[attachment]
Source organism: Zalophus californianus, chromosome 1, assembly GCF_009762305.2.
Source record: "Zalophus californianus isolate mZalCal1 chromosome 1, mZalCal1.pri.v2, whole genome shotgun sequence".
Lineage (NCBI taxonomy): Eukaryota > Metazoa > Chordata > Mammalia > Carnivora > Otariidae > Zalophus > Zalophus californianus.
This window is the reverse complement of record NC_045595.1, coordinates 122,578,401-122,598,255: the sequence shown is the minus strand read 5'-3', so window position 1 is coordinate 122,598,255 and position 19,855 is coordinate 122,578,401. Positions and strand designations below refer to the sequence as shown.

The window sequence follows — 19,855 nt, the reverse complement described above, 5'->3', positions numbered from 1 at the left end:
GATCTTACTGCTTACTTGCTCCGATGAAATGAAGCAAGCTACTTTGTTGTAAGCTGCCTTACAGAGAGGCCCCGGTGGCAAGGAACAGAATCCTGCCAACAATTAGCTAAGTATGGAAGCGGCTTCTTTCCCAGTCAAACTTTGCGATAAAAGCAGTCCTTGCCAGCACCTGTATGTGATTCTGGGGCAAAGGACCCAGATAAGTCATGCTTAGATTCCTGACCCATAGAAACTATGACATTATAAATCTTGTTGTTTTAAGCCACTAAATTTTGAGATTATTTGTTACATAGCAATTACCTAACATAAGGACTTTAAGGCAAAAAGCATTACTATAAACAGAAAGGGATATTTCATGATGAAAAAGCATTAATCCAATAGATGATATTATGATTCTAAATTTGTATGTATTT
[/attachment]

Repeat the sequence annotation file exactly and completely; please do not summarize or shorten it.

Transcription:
Source organism: Zalophus californianus, chromosome 1, assembly GCF_009762305.2.
Source record: "Zalophus californianus isolate mZalCal1 chromosome 1, mZalCal1.pri.v2, whole genome shotgun sequence".
Lineage (NCBI taxonomy): Eukaryota > Metazoa > Chordata > Mammalia > Carnivora > Otariidae > Zalophus > Zalophus californianus.
This window is the reverse complement of record NC_045595.1, coordinates 122,578,401-122,598,255: the sequence shown is the minus strand read 5'-3', so window position 1 is coordinate 122,598,255 and position 19,855 is coordinate 122,578,401. Positions and strand designations below refer to the sequence as shown.

The window sequence follows — 19,855 nt, the reverse complement described above, 5'->3', positions numbered from 1 at the left end:
GATCTTACTGCTTACTTGCTCCGATGAAATGAAGCAAGCTACTTTGTTGTAAGCTGCCTTACAGAGAGGCCCCGGTGGCAAGGAACAGAATCCTGCCAACAATTAGCTAAGTATGGAAGCGGCTTCTTTCCCAGTCAAACTTTGCGATAAAAGCAGTCCTTGCCAGCACCTGTATGTGATTCTGGGGCAAAGGACCCAGATAAGTCATGCTTAGATTCCTGACCCATAGAAACTATGACATTATAAATCTTGTTGTTTTAAGCCACTAAATTTTGAGATTATTTGTTACATAGCAATTACCTAACATAAGGACTTTAAGGCAAAAAGCATTACTATAAACAGAAAGGGATATTTCATGATGAAAAAGCATTAATCCAATAGATGATATTATGATTCTAAATTTGTATGTATTT